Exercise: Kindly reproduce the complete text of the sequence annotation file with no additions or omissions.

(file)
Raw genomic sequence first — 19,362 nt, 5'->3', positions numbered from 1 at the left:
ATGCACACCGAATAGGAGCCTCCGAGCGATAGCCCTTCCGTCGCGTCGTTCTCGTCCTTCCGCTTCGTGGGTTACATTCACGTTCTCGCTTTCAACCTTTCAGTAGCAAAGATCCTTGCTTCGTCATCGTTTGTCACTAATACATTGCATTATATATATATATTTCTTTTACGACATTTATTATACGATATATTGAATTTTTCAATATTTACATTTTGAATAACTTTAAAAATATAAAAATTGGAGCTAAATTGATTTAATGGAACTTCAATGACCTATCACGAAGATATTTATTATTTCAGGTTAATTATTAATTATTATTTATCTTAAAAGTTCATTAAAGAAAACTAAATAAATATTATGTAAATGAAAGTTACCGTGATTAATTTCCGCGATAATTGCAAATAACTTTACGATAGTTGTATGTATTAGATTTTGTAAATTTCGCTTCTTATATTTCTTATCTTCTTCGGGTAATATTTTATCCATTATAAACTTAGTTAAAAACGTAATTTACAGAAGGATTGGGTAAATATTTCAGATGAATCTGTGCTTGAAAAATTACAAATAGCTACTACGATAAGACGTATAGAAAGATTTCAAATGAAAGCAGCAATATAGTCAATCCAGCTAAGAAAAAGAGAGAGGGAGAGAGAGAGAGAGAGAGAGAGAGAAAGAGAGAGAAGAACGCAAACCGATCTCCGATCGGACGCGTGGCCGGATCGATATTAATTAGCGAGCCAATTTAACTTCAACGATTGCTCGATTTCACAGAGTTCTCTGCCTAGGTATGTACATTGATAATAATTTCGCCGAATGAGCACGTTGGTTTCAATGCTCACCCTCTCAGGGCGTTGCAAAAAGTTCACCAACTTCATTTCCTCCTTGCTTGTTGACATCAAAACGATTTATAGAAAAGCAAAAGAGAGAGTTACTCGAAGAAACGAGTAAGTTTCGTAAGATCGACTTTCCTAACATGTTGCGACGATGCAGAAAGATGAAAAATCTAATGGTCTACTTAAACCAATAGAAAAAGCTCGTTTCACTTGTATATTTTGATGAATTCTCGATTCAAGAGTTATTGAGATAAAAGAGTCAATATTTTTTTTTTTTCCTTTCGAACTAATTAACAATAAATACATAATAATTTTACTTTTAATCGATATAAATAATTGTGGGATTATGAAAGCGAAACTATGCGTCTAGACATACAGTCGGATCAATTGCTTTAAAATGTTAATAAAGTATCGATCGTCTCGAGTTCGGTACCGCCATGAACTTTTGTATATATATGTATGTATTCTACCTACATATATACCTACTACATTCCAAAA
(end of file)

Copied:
Raw genomic sequence first — 19,362 nt, 5'->3', positions numbered from 1 at the left:
ATGCACACCGAATAGGAGCCTCCGAGCGATAGCCCTTCCGTCGCGTCGTTCTCGTCCTTCCGCTTCGTGGGTTACATTCACGTTCTCGCTTTCAACCTTTCAGTAGCAAAGATCCTTGCTTCGTCATCGTTTGTCACTAATACATTGCATTATATATATATATTTCTTTTACGACATTTATTATACGATATATTGAATTTTTCAATATTTACATTTTGAATAACTTTAAAAATATAAAAATTGGAGCTAAATTGATTTAATGGAACTTCAATGACCTATCACGAAGATATTTATTATTTCAGGTTAATTATTAATTATTATTTATCTTAAAAGTTCATTAAAGAAAACTAAATAAATATTATGTAAATGAAAGTTACCGTGATTAATTTCCGCGATAATTGCAAATAACTTTACGATAGTTGTATGTATTAGATTTTGTAAATTTCGCTTCTTATATTTCTTATCTTCTTCGGGTAATATTTTATCCATTATAAACTTAGTTAAAAACGTAATTTACAGAAGGATTGGGTAAATATTTCAGATGAATCTGTGCTTGAAAAATTACAAATAGCTACTACGATAAGACGTATAGAAAGATTTCAAATGAAAGCAGCAATATAGTCAATCCAGCTAAGAAAAAGAGAGAGGGAGAGAGAGAGAGAGAGAGAGAGAGAAAGAGAGAGAAGAACGCAAACCGATCTCCGATCGGACGCGTGGCCGGATCGATATTAATTAGCGAGCCAATTTAACTTCAACGATTGCTCGATTTCACAGAGTTCTCTGCCTAGGTATGTACATTGATAATAATTTCGCCGAATGAGCACGTTGGTTTCAATGCTCACCCTCTCAGGGCGTTGCAAAAAGTTCACCAACTTCATTTCCTCCTTGCTTGTTGACATCAAAACGATTTATAGAAAAGCAAAAGAGAGAGTTACTCGAAGAAACGAGTAAGTTTCGTAAGATCGACTTTCCTAACATGTTGCGACGATGCAGAAAGATGAAAAATCTAATGGTCTACTTAAACCAATAGAAAAAGCTCGTTTCACTTGTATATTTTGATGAATTCTCGATTCAAGAGTTATTGAGATAAAAGAGTCAATATTTTTTTTTTTTCCTTTCGAACTAATTAACAATAAATACATAATAATTTTACTTTTAATCGATATAAATAATTGTGGGATTATGAAAGCGAAACTATGCGTCTAGACATACAGTCGGATCAATTGCTTTAAAATGTTAATAAAGTATCGATCGTCTCGAGTTCGGTACCGCCATGAACTTTTGTATATATATGTATGTATTCTACCTACATATATACCTACTACATTCCAAAA